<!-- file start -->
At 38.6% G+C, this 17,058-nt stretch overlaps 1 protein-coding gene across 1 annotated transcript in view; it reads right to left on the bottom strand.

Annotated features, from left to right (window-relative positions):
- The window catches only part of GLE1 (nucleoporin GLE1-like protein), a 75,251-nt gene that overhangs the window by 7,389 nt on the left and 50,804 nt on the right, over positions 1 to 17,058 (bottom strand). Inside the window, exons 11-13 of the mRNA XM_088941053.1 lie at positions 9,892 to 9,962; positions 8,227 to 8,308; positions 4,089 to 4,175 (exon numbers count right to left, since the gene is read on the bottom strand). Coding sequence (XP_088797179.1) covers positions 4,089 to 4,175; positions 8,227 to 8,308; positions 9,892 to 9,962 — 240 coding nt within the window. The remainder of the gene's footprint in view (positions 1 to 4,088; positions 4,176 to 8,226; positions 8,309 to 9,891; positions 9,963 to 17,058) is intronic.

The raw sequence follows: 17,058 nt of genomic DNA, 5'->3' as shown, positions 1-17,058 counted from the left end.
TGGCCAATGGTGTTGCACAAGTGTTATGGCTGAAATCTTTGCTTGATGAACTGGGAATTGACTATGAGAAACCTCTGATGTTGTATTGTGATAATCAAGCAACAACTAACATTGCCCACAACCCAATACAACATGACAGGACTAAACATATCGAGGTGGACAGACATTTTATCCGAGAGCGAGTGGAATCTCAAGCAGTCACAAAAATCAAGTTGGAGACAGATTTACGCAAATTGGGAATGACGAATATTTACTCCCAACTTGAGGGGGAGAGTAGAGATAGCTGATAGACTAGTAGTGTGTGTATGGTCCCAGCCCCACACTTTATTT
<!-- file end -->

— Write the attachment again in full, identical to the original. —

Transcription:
At 38.6% G+C, this 17,058-nt stretch overlaps 1 protein-coding gene across 1 annotated transcript in view; it reads right to left on the bottom strand.

Annotated features, from left to right (window-relative positions):
- The window catches only part of GLE1 (nucleoporin GLE1-like protein), a 75,251-nt gene that overhangs the window by 7,389 nt on the left and 50,804 nt on the right, over positions 1 to 17,058 (bottom strand). Inside the window, exons 11-13 of the mRNA XM_088941053.1 lie at positions 9,892 to 9,962; positions 8,227 to 8,308; positions 4,089 to 4,175 (exon numbers count right to left, since the gene is read on the bottom strand). Coding sequence (XP_088797179.1) covers positions 4,089 to 4,175; positions 8,227 to 8,308; positions 9,892 to 9,962 — 240 coding nt within the window. The remainder of the gene's footprint in view (positions 1 to 4,088; positions 4,176 to 8,226; positions 8,309 to 9,891; positions 9,963 to 17,058) is intronic.

The raw sequence follows: 17,058 nt of genomic DNA, 5'->3' as shown, positions 1-17,058 counted from the left end.
TGGCCAATGGTGTTGCACAAGTGTTATGGCTGAAATCTTTGCTTGATGAACTGGGAATTGACTATGAGAAACCTCTGATGTTGTATTGTGATAATCAAGCAACAACTAACATTGCCCACAACCCAATACAACATGACAGGACTAAACATATCGAGGTGGACAGACATTTTATCCGAGAGCGAGTGGAATCTCAAGCAGTCACAAAAATCAAGTTGGAGACAGATTTACGCAAATTGGGAATGACGAATATTTACTCCCAACTTGAGGGGGAGAGTAGAGATAGCTGATAGACTAGTAGTGTGTGTATGGTCCCAGCCCCACACTTTATTT